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Posts: 152
Reply with quote  #1 
Hey guys...

...wanted to dedicate some serious time towards developing a powerful right hand stroke.

So far, I play the scale slow but strum as hard as I possibly can (BORING), I put a snug rubberband/hair-tie around my right hand, or I go through the scale playing da diri da diri da diri on each successive note as loud/hard as I possibly can with decent speed (FUN).

Do you guys have any suggestions/favorite exercises for building a machine gun for a right hand?

Posts: 10
Reply with quote  #2 

I'm no virtuoso but I found wearing a mizrab on my first and third finger (when practicing particular exercises) helped me to keep all of my fingers together and made my right hand technique stronger and clearer. The rubber band thing didn't really work for me as it tended to squash all of my fingers together and caused my hand to ache under the strain. As for speed, in my opinion, there is no substitute for practice. Ravi Shankar's 'My Music, My Life' and Ali Akbar Khan's 'The Classical Music of North India' both have chapter's dedicated to practice exercises, you can also make your own quite easily by practicing 1/4 notes, 1/8 notes, triplets and 1/16 notes in various jumbled patterns. It's best to do it to a metronome and start off slow ensuring that each stroke is clear and clean, then increase your speed accordingly. Whenever you do practice you should aim to put your awareness into both hands for every exercise, however that's usually easier said than done.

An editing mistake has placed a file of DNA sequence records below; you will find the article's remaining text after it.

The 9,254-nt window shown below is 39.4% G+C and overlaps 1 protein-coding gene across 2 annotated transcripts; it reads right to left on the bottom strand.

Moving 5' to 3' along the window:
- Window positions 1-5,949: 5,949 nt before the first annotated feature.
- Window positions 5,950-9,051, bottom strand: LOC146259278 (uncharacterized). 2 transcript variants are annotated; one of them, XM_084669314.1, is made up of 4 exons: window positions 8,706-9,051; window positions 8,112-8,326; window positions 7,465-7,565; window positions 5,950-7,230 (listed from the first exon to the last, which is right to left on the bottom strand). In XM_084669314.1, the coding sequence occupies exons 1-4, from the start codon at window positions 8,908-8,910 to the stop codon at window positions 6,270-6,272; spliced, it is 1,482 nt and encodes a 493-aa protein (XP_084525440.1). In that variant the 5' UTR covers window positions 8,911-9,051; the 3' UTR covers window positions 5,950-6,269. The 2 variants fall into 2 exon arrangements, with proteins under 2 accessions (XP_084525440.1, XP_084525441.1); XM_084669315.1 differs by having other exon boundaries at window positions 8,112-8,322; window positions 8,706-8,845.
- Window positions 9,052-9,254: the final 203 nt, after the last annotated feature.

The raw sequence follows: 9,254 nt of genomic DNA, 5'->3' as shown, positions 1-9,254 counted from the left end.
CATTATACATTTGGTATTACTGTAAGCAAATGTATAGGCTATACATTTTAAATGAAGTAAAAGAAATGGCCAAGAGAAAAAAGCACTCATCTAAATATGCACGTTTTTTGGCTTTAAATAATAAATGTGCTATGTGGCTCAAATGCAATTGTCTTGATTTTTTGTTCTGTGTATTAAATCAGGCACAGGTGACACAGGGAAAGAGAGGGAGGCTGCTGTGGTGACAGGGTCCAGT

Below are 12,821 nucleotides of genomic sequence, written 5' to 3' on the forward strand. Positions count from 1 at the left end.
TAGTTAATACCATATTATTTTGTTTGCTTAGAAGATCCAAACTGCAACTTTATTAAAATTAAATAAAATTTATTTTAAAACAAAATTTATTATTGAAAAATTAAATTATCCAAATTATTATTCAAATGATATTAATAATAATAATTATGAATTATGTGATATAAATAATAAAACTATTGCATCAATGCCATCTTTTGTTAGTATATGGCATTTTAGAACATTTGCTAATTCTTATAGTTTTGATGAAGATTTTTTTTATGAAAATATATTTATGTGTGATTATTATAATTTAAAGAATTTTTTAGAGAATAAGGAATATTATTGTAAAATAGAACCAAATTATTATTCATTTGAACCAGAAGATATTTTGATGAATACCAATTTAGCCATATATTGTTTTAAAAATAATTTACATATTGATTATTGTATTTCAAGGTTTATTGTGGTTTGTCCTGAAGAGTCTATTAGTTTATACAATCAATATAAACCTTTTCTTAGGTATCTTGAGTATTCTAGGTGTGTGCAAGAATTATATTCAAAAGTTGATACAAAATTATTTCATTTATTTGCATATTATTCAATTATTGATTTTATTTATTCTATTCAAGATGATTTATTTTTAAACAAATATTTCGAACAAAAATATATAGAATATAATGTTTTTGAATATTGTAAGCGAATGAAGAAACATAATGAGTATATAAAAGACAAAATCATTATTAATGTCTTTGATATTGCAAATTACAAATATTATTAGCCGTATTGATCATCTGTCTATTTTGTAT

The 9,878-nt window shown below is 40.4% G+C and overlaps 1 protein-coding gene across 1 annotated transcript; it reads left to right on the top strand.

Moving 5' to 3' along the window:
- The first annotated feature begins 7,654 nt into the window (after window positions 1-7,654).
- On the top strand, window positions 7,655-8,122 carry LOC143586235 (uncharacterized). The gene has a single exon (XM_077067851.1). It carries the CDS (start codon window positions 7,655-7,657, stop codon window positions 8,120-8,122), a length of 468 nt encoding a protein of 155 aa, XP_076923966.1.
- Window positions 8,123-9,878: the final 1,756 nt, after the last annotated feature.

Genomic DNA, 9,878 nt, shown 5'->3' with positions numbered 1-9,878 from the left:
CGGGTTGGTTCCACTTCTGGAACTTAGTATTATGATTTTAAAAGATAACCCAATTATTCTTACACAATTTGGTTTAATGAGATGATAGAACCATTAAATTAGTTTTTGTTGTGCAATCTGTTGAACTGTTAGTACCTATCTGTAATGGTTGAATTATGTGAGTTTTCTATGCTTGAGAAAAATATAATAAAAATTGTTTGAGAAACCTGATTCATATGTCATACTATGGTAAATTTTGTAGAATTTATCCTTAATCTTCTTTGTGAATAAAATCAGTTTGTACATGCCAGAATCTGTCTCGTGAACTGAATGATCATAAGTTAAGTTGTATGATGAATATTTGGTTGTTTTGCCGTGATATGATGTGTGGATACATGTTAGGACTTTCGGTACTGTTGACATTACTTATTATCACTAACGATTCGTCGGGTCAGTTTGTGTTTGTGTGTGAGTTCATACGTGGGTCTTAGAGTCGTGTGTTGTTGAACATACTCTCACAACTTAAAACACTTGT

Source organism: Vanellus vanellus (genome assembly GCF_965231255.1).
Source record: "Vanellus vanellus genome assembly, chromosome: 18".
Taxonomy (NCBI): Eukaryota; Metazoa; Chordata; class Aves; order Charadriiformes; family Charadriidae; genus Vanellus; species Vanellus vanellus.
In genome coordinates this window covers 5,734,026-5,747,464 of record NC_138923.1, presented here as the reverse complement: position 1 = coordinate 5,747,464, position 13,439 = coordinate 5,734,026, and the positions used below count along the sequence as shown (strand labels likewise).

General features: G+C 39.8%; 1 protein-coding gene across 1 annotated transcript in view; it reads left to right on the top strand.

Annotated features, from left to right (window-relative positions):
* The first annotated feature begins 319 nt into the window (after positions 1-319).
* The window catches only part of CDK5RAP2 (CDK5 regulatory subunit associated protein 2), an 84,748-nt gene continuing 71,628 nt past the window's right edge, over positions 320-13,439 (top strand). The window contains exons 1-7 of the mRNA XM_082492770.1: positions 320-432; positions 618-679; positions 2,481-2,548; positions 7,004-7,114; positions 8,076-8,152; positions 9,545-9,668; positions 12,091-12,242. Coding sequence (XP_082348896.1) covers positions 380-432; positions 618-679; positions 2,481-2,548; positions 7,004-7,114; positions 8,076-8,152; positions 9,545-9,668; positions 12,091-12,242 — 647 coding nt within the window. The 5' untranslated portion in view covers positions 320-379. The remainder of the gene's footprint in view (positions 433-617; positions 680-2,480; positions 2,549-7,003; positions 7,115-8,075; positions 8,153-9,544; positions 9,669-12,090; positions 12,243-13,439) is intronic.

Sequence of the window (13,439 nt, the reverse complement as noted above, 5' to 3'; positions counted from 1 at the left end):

I hope this has been of some help to you.


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Posts: 2,233
Reply with quote  #3 
I think the "strum as hard as I possibly can" thing is the wrong way to go about things.
The point is not to strike the string as hard as you can.
The goal should be a strong CONTROLLED stroke.
This does not mean striking the string as hard as you can, to the detriment of your general tone.

If you are putting a rubber band on your hand and are hitting it as hard as you can, I will bet you are keeping your right hand FAR too tight.
The right hand should be relaxed and fluid.
Yes, keep your fingers generally together, but not tightly squished together.
If you keep your right hand very very tight all the time you may even do some real damage to your hand.

There is no short cut to a strong right hand.
The answer is years of practice everyday.
Most important is practicing Bols.
May different kinds of Bols.
Play Paltas over and over and over again.
Practice Jhalla to help build up right hand strength.
Sitar practice like this is great for both hands.
It is this repetitive practice that gets both scales and bols engrained into your brain and hands.

But certainly remember that both hands need to be relaxed and in control of the string.
You don't have to beat the crap out of your sitar.

There are no short cuts in playing the sitar.
You devote yourself to practice and it will all eventually come to you.

Posts: 841
Reply with quote  #4 
At my age and with certain disabilities, even having an upper tumba on can be annoying ( added weight) after awhile. Sometimes I found myself cheating a bit and trying to hold up the dand and upper tumba with the left hand while playing. Therer are no shortcuts and there is no sense in developing bad habits.

I'm beginning to think that playing the sitar is like playing golf, you have to get everything right in order to make it a beautiful experiance.